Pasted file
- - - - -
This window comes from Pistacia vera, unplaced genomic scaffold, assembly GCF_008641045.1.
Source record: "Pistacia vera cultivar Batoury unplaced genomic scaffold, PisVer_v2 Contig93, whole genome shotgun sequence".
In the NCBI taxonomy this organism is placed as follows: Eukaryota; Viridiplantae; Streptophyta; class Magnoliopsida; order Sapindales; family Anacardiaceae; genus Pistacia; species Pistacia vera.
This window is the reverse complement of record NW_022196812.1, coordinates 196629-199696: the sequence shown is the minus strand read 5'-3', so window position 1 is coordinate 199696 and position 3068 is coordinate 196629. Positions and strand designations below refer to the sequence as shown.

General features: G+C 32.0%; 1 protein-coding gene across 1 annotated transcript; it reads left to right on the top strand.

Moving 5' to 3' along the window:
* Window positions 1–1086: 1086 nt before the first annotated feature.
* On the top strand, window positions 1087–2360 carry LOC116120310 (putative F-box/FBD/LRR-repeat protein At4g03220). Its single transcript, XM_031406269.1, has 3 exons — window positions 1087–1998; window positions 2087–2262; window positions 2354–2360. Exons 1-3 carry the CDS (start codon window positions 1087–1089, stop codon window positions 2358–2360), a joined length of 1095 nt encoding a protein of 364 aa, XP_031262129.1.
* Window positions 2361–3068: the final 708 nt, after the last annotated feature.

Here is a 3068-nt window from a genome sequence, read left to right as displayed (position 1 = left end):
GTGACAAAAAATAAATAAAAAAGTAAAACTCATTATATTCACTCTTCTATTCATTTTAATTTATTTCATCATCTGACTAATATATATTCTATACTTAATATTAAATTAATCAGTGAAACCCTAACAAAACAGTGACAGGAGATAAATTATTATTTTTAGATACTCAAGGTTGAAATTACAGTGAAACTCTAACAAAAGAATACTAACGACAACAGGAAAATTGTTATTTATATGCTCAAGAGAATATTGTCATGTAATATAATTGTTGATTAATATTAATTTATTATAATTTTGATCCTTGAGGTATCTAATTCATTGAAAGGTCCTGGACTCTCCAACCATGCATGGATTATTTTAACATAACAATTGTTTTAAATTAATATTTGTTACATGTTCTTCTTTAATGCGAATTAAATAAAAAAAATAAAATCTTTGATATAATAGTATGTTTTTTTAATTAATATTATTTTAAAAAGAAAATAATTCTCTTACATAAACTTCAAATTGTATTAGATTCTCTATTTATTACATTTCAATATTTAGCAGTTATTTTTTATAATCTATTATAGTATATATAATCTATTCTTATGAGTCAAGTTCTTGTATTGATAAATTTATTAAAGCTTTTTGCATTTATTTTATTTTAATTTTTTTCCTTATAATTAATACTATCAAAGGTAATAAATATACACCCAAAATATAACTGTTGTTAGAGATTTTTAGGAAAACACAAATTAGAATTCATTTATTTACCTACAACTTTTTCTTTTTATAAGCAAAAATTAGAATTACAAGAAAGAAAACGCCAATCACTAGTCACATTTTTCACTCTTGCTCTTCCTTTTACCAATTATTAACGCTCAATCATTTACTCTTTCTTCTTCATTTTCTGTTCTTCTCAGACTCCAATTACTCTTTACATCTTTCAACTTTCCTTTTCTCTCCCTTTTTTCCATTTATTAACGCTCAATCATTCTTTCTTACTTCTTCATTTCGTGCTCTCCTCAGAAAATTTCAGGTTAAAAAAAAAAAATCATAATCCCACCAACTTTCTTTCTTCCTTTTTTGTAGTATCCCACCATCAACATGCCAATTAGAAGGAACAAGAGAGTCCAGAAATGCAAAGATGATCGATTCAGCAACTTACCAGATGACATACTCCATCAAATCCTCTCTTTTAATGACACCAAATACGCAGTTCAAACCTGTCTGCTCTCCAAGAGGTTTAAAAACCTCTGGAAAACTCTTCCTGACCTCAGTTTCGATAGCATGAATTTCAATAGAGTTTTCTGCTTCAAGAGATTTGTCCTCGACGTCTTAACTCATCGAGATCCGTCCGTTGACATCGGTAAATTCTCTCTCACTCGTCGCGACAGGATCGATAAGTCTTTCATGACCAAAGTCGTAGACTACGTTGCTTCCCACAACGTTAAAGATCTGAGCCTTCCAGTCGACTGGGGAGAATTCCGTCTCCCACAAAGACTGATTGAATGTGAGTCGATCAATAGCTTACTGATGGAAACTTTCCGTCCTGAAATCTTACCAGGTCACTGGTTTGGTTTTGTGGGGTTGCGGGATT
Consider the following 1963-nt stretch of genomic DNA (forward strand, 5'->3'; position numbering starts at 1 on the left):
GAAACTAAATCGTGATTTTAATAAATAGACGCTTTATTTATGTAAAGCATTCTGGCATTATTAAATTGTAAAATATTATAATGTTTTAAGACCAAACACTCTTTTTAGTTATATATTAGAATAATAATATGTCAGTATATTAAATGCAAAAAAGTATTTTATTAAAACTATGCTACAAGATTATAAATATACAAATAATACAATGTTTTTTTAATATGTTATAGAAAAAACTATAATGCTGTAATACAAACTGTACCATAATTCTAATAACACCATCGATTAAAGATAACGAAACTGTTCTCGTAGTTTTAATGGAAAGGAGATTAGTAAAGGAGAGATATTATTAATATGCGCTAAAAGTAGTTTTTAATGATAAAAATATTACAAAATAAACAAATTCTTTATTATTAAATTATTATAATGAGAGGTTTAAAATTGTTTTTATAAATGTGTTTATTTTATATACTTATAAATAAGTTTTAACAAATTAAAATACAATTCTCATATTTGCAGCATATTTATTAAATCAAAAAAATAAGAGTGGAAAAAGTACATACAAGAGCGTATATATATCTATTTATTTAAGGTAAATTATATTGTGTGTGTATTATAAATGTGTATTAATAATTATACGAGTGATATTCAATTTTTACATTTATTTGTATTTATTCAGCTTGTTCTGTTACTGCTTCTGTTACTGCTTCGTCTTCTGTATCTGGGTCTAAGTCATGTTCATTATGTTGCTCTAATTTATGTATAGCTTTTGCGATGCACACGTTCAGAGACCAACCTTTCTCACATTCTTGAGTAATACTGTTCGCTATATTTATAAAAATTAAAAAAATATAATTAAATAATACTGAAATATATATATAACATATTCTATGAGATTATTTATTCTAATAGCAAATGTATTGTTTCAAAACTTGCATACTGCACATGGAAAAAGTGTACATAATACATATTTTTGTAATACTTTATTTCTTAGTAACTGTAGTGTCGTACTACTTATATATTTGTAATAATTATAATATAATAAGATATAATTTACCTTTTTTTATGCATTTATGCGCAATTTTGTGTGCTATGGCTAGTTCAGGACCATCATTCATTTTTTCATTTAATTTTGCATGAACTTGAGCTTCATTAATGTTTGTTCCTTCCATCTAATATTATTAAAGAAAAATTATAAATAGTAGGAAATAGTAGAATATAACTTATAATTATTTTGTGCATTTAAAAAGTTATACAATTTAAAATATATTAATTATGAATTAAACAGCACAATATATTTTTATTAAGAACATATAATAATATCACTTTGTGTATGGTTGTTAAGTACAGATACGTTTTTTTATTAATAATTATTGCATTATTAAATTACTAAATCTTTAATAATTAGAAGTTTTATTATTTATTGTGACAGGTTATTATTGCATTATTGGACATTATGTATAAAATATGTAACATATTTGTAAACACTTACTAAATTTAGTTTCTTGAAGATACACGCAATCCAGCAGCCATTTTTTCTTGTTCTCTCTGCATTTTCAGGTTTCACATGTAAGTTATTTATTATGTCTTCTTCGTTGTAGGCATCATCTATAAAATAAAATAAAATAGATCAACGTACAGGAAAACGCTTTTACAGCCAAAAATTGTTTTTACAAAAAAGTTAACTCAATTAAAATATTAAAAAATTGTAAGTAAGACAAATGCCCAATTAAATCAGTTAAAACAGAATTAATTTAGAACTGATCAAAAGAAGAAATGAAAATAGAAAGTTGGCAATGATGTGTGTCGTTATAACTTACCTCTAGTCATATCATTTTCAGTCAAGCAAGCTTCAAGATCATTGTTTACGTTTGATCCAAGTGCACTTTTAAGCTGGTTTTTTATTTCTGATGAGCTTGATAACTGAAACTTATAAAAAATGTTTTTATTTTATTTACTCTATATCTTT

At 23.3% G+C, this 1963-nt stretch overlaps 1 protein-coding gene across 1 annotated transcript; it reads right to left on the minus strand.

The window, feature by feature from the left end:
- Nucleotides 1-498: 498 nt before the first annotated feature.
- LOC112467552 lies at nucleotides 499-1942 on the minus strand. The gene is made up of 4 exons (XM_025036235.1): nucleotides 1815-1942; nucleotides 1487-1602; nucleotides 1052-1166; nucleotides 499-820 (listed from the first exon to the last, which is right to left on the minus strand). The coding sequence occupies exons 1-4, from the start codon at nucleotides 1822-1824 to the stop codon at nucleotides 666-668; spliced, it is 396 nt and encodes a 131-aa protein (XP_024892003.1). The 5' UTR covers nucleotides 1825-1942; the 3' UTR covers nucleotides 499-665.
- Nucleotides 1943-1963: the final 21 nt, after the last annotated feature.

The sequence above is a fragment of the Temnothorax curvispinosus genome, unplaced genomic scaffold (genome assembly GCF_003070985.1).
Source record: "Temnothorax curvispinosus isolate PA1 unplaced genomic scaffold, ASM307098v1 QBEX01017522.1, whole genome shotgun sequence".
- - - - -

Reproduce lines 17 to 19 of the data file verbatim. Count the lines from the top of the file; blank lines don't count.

- LOC112467552 lies at nucleotides 499-1942 on the minus strand. The gene is made up of 4 exons (XM_025036235.1): nucleotides 1815-1942; nucleotides 1487-1602; nucleotides 1052-1166; nucleotides 499-820 (listed from the first exon to the last, which is right to left on the minus strand). The coding sequence occupies exons 1-4, from the start codon at nucleotides 1822-1824 to the stop codon at nucleotides 666-668; spliced, it is 396 nt and encodes a 131-aa protein (XP_024892003.1). The 5' UTR covers nucleotides 1825-1942; the 3' UTR covers nucleotides 499-665.
- Nucleotides 1943-1963: the final 21 nt, after the last annotated feature.

The sequence above is a fragment of the Temnothorax curvispinosus genome, unplaced genomic scaffold (genome assembly GCF_003070985.1).